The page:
For the US military and the Syrian Kurds, a tangled history as allies

For US forces in Syria, a recurring alliance is back.

The fighting around Sinaa prison in Hasaka, a city in northeast Syria, has shone a light on the predominantly Kurdish region and also renewed questions about America’s role there.

The Syrian conflict dates back to 2011, when a popular rebellion began against the government of President Bashar al-Assad, the country’s longtime dictator. The revolt began with peaceful protests but quickly escalated into a bloody conflict between rebels and government forces.

The Kurds, who make up around 10% of Syria‘s population and are concentrated in the northeast, have largely stayed away from the fighting.

But that changed in 2014, when Islamic State jihadists swept through eastern Syria and northern Iraq, creating a so-called caliphate the size of Britain. The rise of ISIS has brought the United States directly into the conflict, with President Barack Obama assembling an international coalition to fight the group, ordering airstrikes and sending in the US military to support local forces on the ground.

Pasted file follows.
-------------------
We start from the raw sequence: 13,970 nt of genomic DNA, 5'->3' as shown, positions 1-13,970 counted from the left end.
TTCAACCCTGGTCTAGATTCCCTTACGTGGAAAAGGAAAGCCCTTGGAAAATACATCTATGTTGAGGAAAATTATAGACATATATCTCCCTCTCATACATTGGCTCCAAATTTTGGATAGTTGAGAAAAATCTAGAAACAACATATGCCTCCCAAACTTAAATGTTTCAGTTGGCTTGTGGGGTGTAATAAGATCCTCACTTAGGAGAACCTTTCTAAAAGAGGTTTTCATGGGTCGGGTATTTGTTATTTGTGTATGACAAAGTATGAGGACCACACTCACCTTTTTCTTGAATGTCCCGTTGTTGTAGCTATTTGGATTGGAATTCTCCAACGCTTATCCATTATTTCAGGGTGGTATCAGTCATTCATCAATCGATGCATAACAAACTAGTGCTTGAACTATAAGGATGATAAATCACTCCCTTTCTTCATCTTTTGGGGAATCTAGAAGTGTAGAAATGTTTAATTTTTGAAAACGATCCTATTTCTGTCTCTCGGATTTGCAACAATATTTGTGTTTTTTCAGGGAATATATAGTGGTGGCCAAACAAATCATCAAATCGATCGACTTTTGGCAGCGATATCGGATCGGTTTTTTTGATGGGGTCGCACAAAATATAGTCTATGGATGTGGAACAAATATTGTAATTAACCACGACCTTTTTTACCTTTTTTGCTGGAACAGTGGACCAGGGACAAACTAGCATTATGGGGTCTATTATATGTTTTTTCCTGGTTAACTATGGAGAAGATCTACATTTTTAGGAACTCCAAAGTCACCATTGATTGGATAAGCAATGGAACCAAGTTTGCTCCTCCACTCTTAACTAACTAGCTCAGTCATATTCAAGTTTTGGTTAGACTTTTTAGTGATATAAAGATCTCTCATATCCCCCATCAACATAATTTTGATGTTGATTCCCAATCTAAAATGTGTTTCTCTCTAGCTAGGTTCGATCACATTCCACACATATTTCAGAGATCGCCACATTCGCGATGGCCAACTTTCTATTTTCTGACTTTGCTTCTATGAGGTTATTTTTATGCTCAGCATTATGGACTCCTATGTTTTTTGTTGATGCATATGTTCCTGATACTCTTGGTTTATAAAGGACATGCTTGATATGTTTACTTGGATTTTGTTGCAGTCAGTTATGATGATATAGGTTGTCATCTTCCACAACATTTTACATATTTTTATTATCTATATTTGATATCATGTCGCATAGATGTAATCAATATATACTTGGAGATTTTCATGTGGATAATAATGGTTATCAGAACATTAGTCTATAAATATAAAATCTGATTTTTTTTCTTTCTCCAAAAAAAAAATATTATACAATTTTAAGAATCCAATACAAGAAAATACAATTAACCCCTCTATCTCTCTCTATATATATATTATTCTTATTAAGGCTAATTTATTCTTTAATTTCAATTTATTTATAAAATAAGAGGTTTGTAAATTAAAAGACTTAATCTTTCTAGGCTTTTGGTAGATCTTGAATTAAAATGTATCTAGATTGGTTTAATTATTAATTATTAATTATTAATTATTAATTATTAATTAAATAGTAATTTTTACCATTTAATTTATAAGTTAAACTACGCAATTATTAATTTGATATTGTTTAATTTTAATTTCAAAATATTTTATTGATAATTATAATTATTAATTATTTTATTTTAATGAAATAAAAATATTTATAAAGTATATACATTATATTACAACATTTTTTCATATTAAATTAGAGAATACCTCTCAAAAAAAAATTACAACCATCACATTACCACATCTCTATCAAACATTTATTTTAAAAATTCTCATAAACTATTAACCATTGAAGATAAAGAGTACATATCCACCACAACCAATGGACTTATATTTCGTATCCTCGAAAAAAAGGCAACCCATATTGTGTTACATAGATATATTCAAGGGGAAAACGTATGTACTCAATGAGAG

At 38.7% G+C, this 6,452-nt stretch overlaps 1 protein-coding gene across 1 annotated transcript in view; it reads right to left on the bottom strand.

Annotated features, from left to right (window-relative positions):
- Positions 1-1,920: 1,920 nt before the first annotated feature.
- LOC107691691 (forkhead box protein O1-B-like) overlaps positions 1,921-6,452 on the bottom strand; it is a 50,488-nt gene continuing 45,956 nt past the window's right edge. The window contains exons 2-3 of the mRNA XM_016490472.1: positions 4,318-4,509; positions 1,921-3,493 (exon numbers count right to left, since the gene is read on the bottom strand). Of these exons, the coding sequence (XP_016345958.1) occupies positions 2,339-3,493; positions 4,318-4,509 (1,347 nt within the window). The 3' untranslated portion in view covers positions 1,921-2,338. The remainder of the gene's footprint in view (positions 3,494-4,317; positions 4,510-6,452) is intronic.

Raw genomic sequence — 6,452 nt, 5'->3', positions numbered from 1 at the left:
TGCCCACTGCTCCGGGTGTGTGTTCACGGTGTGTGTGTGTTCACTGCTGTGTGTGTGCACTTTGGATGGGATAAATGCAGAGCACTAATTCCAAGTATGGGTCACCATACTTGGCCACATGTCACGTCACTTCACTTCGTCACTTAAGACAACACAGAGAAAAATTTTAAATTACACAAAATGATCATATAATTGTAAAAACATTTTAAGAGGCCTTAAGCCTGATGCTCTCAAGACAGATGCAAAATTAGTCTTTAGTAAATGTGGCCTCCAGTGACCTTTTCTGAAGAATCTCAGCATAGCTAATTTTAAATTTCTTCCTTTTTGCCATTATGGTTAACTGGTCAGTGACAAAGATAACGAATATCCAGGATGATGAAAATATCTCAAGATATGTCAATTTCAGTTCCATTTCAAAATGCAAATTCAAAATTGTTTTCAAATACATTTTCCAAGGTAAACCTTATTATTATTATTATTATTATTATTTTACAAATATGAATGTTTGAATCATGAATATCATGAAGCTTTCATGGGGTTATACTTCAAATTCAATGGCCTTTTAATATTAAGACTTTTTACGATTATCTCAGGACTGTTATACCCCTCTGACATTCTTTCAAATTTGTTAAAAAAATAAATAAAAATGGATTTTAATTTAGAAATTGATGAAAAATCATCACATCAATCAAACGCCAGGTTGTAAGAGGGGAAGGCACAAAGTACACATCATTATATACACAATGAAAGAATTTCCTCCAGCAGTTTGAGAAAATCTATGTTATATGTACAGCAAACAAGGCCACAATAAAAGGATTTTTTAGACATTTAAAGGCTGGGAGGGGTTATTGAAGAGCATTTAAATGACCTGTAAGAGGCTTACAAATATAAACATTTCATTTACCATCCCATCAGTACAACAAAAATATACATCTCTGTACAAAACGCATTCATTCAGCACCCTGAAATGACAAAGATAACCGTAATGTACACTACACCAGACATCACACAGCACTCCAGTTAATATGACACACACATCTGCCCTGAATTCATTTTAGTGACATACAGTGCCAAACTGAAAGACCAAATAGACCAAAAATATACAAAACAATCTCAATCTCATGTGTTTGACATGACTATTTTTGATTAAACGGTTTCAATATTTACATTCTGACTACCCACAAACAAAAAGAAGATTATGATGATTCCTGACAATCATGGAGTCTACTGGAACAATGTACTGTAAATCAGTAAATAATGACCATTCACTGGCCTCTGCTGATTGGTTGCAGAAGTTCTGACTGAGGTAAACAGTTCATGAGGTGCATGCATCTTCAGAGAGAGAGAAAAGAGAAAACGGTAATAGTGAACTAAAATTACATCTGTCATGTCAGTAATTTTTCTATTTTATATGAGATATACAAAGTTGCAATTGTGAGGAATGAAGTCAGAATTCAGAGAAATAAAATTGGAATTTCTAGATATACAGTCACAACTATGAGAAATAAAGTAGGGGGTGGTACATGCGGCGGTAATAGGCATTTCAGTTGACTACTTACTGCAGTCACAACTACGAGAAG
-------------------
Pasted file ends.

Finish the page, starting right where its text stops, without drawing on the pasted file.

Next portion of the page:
The coalition turned to a Kurdish militia that was already fighting jihadists in Syria and formed a partnership that became the Syrian Democratic Forces, or SDF, and also included fighters from other ethnic groups.

In March 2019, the US-backed SDF took over the last piece of territory held by ISIS. “We won against ISIS,” President Donald J. Trump said, adding “now is the time for our troops to go home.”

But the win left a lot of unfinished business that set the stage for the events of the past week.

SDF fighters seized the opportunity to establish a large measure of autonomy for themselves over northeast Syria. They called their enclave Rojava and quickly set up their own administration.

Diplomatically, the Kurdish-led administration has had only limited success, failing to win recognition from any country, including the United States. And the Kurdish-led push for political autonomy in Syria has sparked fears in Turkey, which sees the SDF as deeply linked to the PKK, a Kurdish militant group considered a terrorist organization by Turkey and the United States that has led a long and bloody uprising against the Turkish state.

But Turkey refused to intervene, largely because of the thousands of American troops then working with the SDF, until October 2019, when President Trump abruptly ordered the withdrawal of most American forces. This was seen as a green light for Turkey to invade, and it did so, taking over part of northeastern Syria, which it still occupies.

More recently, the United States maintained about 700 troops in northeastern Syria to help the SDF fight remnants of ISIS. But the pullout also provided the space that allowed the Islamic State to regroup, helping to explain why US forces found themselves fighting in Syria this week.

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